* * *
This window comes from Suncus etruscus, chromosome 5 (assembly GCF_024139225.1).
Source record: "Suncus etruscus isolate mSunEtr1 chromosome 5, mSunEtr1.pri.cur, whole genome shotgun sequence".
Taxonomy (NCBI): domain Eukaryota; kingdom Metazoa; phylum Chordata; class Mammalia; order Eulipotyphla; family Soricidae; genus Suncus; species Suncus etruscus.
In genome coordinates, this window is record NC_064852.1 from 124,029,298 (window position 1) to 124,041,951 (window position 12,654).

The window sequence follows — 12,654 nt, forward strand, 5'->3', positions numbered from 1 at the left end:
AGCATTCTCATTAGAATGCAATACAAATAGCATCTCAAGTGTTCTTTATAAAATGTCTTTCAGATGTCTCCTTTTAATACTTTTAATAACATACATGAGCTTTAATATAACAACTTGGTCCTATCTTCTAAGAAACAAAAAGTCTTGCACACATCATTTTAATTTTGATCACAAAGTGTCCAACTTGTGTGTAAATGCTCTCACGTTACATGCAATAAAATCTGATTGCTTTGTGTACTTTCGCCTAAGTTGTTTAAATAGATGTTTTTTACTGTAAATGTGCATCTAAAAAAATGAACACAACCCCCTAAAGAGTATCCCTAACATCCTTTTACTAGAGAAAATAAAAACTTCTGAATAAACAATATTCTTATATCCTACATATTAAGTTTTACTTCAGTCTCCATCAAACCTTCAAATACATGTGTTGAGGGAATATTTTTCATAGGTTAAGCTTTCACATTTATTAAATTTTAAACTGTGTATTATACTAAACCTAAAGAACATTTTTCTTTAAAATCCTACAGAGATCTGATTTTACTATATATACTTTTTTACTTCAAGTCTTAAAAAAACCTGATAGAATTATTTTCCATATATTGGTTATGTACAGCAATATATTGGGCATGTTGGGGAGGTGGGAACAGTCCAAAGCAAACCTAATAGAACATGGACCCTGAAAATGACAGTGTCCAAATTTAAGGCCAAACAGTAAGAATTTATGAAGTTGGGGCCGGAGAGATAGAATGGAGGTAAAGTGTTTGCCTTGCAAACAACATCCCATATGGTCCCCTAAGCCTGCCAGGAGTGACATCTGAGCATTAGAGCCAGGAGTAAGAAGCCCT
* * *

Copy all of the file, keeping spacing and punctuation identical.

This window comes from Suncus etruscus, chromosome 5 (assembly GCF_024139225.1).
Source record: "Suncus etruscus isolate mSunEtr1 chromosome 5, mSunEtr1.pri.cur, whole genome shotgun sequence".
Taxonomy (NCBI): domain Eukaryota; kingdom Metazoa; phylum Chordata; class Mammalia; order Eulipotyphla; family Soricidae; genus Suncus; species Suncus etruscus.
In genome coordinates, this window is record NC_064852.1 from 124,029,298 (window position 1) to 124,041,951 (window position 12,654).

The window sequence follows — 12,654 nt, forward strand, 5'->3', positions numbered from 1 at the left end:
AGCATTCTCATTAGAATGCAATACAAATAGCATCTCAAGTGTTCTTTATAAAATGTCTTTCAGATGTCTCCTTTTAATACTTTTAATAACATACATGAGCTTTAATATAACAACTTGGTCCTATCTTCTAAGAAACAAAAAGTCTTGCACACATCATTTTAATTTTGATCACAAAGTGTCCAACTTGTGTGTAAATGCTCTCACGTTACATGCAATAAAATCTGATTGCTTTGTGTACTTTCGCCTAAGTTGTTTAAATAGATGTTTTTTACTGTAAATGTGCATCTAAAAAAATGAACACAACCCCCTAAAGAGTATCCCTAACATCCTTTTACTAGAGAAAATAAAAACTTCTGAATAAACAATATTCTTATATCCTACATATTAAGTTTTACTTCAGTCTCCATCAAACCTTCAAATACATGTGTTGAGGGAATATTTTTCATAGGTTAAGCTTTCACATTTATTAAATTTTAAACTGTGTATTATACTAAACCTAAAGAACATTTTTCTTTAAAATCCTACAGAGATCTGATTTTACTATATATACTTTTTTACTTCAAGTCTTAAAAAAACCTGATAGAATTATTTTCCATATATTGGTTATGTACAGCAATATATTGGGCATGTTGGGGAGGTGGGAACAGTCCAAAGCAAACCTAATAGAACATGGACCCTGAAAATGACAGTGTCCAAATTTAAGGCCAAACAGTAAGAATTTATGAAGTTGGGGCCGGAGAGATAGAATGGAGGTAAAGTGTTTGCCTTGCAAACAACATCCCATATGGTCCCCTAAGCCTGCCAGGAGTGACATCTGAGCATTAGAGCCAGGAGTAAGAAGCCCT